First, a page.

• This sub-part will be revised and sent out for the next round of review prior to the meeting in Maryland;

ISO/IEC JWG4/PG3 - Enteral Feeding

  • A draft of the connector standard has been completed and posted on the AAMI website for initial review;
  • The standards committee determined that there needs to be two connections that must not mate with luer connectors:
    • Feeding source - whether this is a bag or a bottle, the tubing connection at the feeding source must be unique and may not mate with a luer;
    • Patient connection - the connection from tubing to patient must be unique and may not mate with a luer;
  • Three unique connectors were proposed for the connection at the Feeding source. This includes a bag/bottle port and a unique connector that mates with this port. Consideration must be given to filling the bag/bottle at the port in production. The three unique connections included one from Japan, and two separate connections for the majority of other countries. It was the feeling of the standards committee that all three connections will be a part of the standard, and manufacturers may then choose which one they want to use in their products.
  • Two unique connectors were proposed for the Patient connection. The desire of the committee is to narrow the options to one unique connector, but two connector sets may remain in the standards document when it is sent out for the next review.
  • It is recognized by the standards committee that the new law in California, goes into effect 2013, which states that luers may not be used in enteral feeding applications in the state. It was the feeling of some of the manufacturers within the committee that there is very little time left to choose connector standards and make all the necessary changes to meet this date.
  • A new draft for this connector standard will be completed and circulated for comment.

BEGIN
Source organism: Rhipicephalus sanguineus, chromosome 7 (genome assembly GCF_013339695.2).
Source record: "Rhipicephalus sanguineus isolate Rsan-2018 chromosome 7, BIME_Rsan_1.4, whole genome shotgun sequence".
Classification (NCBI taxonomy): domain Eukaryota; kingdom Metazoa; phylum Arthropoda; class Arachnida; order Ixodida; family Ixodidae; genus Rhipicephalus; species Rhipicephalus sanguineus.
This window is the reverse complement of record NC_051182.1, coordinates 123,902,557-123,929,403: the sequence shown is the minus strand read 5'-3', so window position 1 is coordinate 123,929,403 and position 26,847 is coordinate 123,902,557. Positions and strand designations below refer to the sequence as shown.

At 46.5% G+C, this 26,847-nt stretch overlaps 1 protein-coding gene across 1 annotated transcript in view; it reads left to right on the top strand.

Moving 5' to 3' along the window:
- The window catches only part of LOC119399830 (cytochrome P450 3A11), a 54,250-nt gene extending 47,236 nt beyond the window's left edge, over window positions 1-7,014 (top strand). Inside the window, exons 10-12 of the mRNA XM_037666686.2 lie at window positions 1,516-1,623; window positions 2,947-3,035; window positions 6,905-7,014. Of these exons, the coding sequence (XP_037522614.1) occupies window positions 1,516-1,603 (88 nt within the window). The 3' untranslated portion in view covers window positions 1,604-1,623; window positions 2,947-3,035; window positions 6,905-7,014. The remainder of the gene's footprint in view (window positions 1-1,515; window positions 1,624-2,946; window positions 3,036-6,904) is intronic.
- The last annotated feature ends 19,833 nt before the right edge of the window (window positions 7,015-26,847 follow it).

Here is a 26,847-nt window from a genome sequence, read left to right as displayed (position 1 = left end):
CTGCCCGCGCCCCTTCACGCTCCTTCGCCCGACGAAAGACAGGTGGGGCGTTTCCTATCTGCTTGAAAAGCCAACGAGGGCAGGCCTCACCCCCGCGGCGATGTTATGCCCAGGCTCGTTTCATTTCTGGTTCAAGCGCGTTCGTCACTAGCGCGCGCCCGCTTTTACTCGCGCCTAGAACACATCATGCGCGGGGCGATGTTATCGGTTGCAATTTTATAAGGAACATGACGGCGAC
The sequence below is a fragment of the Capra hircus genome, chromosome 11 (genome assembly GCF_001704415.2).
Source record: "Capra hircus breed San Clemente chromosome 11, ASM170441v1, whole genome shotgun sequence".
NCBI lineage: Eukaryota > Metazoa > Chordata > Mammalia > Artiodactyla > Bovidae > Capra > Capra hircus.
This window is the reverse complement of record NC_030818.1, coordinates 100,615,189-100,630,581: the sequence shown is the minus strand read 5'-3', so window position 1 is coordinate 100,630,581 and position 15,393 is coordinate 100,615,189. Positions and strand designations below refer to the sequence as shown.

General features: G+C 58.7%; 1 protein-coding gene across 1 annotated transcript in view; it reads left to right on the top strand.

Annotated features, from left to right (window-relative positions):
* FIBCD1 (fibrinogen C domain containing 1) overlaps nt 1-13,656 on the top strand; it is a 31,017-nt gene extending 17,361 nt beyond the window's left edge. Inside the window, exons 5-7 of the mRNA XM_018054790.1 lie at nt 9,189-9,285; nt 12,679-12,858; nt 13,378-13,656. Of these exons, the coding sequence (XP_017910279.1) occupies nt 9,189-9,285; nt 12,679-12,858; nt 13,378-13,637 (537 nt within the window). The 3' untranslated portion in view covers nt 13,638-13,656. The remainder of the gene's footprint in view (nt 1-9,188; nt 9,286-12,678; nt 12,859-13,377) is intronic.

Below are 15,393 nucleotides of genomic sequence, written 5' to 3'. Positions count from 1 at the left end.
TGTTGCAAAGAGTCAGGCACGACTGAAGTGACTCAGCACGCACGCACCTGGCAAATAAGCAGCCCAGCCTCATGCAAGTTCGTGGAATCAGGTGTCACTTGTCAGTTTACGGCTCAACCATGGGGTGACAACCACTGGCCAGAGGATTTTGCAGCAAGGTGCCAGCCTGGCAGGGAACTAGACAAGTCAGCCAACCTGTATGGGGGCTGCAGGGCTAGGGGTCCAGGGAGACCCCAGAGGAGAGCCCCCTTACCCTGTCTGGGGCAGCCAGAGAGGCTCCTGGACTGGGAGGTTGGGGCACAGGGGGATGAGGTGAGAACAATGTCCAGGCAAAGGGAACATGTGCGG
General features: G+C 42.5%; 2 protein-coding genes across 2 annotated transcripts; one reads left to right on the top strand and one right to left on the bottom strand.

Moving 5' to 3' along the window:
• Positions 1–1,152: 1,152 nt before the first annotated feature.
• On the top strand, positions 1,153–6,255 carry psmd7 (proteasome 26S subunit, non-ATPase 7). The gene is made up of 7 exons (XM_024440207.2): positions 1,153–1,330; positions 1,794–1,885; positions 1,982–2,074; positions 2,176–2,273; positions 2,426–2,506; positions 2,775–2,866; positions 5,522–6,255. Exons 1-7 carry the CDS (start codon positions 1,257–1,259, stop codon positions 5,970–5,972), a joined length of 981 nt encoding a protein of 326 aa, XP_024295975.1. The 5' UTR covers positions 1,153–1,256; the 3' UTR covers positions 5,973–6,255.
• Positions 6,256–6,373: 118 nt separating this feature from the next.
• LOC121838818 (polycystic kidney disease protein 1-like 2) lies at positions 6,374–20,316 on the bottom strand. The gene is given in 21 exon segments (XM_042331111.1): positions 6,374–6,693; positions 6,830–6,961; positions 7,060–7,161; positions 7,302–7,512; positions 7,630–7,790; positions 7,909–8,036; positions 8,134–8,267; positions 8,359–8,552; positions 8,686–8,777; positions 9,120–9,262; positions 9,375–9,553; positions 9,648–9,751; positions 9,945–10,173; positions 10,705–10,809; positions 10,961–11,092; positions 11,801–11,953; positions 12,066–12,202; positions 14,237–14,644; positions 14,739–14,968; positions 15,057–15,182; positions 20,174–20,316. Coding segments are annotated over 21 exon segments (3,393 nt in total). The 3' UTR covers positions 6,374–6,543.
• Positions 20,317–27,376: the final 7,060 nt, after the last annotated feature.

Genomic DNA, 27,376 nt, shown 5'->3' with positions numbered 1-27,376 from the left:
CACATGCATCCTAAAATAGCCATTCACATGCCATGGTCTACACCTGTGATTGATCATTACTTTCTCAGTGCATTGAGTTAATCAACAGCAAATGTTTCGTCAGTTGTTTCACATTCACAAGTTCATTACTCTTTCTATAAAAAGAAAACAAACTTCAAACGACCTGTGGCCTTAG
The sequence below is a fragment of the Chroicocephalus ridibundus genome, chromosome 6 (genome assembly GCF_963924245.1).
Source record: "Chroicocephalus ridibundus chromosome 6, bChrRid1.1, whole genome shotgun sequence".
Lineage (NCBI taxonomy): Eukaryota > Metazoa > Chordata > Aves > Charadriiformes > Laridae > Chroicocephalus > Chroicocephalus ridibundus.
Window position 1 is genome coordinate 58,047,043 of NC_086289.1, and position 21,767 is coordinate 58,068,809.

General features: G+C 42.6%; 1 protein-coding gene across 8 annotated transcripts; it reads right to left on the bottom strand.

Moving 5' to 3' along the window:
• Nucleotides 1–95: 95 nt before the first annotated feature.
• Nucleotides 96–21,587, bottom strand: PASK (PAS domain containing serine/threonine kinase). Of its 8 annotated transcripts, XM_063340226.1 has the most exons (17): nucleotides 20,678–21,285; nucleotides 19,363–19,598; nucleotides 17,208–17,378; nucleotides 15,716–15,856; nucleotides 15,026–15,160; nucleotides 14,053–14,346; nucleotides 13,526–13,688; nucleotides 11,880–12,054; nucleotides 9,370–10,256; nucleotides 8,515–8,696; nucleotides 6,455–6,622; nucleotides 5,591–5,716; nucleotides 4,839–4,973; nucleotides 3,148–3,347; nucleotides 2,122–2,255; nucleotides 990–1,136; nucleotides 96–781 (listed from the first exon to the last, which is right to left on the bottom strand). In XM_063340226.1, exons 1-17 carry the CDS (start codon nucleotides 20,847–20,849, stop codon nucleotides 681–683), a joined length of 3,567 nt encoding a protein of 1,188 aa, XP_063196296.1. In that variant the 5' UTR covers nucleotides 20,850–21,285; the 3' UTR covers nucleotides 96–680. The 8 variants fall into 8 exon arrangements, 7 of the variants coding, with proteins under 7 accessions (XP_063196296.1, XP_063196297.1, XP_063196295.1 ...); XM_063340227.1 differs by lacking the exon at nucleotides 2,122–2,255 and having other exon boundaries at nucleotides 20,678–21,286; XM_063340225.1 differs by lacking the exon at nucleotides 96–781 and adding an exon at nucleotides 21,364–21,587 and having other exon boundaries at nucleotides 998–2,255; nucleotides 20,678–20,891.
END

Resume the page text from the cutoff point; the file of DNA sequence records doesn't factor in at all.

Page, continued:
ISO/IEC JWG4/PG4 - Urinary products

  • This sub-part committee did not meet in Seattle;
  • It is not certain when this committee will meet or work on a standard set of connectors for this market.
  • It is possible that a standard for this market will be significantly delayed, as it is considered less risk for harm in misconnection, than other markets.

ISO/IEC JWG4 PG 5 - Limb Cuffs (blood pressure);

  • The majority of healthcare in this market has already moved away from Luers;
  • Connector designs proposed continue to be:
    • Bayonet style connections
    • Quarter turn connector, currently with a male part with an o-ring and female connection that turns and snaps into place with male part;
    • Threaded connection;
  • Another connector set may be proposed for neo-natal. Philips has a design on the market that they will offer to the standard.
  • The committee discussed user needs at length to compare to connectors proposed;
  • This standard will incorporate the current connector designs on the market, as listed above, and then be sent out for comment and vote;

ISO/IEC JWG4 PG 6 - Neuraxial

  • Reviewed proposed connector designs (two) but have not selected the final design yet;
  • Further work on the standard and proposed connectors is required;